The UK government's Environment, Food and Rural Affairs Committee, Environmental Audit Committee, Health Committee and Transport Committee have jointly undertaken an inquiry into the effectiveness of the government’s efforts to tackle air pollution.
Although successive governments have introduced legislation to control air pollution since the Clean Air Act of 1956, around 40,000 deaths a year are linked to outdoor air pollution.
As the Royal College of Physicians' (RCP's) joint report with the Royal College of Paediatrics and Child Health (RCPCH) highlights, the harm from air pollution is not just linked to poor health over short periods but is a long-term problem with lifelong implications. The issue has clearly not been resolved and much more needs to be done to ensure people are protected from the harms associated with air pollution.
- There needs to be more collaboration across government departments to ensure air quality targets are achieved.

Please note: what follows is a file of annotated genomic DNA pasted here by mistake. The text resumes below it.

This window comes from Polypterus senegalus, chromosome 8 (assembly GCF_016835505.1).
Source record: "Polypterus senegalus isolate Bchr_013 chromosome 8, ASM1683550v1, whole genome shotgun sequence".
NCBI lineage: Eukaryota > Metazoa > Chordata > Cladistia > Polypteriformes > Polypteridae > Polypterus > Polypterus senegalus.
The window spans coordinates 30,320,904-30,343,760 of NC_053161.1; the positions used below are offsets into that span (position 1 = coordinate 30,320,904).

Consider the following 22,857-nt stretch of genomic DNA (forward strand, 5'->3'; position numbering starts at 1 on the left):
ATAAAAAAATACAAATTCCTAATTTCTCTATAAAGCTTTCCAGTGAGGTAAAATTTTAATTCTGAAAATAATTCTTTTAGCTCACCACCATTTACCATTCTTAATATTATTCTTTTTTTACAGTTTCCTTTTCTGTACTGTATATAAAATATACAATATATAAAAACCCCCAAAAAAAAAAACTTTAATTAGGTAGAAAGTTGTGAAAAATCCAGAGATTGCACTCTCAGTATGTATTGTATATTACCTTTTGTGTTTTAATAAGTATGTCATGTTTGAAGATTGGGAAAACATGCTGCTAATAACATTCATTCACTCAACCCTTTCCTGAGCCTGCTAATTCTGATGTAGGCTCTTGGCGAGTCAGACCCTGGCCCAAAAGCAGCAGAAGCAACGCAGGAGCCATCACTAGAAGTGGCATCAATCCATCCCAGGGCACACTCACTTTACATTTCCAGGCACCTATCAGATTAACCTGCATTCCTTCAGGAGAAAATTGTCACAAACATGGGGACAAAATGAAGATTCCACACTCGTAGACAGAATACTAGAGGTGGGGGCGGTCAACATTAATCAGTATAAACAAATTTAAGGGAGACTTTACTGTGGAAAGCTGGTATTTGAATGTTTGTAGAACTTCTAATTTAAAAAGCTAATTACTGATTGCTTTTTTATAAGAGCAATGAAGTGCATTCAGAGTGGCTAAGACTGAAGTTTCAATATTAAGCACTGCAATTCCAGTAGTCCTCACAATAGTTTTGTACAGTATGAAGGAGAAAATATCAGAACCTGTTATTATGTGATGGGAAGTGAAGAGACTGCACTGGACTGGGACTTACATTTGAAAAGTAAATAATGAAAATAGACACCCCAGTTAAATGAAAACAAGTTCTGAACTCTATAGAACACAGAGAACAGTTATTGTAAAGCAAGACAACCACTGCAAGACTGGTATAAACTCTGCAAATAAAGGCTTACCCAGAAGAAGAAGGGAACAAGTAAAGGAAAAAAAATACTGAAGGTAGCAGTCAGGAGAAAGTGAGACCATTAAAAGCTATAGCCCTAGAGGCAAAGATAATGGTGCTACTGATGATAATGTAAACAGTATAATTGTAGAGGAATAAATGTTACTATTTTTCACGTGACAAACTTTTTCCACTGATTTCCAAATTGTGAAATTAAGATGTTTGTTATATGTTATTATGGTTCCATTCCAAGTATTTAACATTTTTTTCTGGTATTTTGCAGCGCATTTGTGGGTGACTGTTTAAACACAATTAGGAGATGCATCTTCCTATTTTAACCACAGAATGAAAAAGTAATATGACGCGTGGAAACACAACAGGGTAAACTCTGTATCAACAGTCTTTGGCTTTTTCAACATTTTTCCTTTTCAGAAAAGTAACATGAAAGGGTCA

- Brexit must not be used as an opportunity to weaken laws and regulations relating to air pollution.
- The UK government must work closely with local authorities to ensure they have the right powers and adequate funding to implement the changes needed to protect people from air pollution.
- Government policies should seek to decrease pollution exposure, even where limits are met.
- Air pollution monitoring by central and local government must track exposure to harmful pollutants in urban areas and near schools. These results should be communicated proactively to the public, in a clear way that everyone can understand so people can take adequate precautions to protect themselves.
For more information please contact Methela Haque, RCP senior public affairs adviser: email@example.com.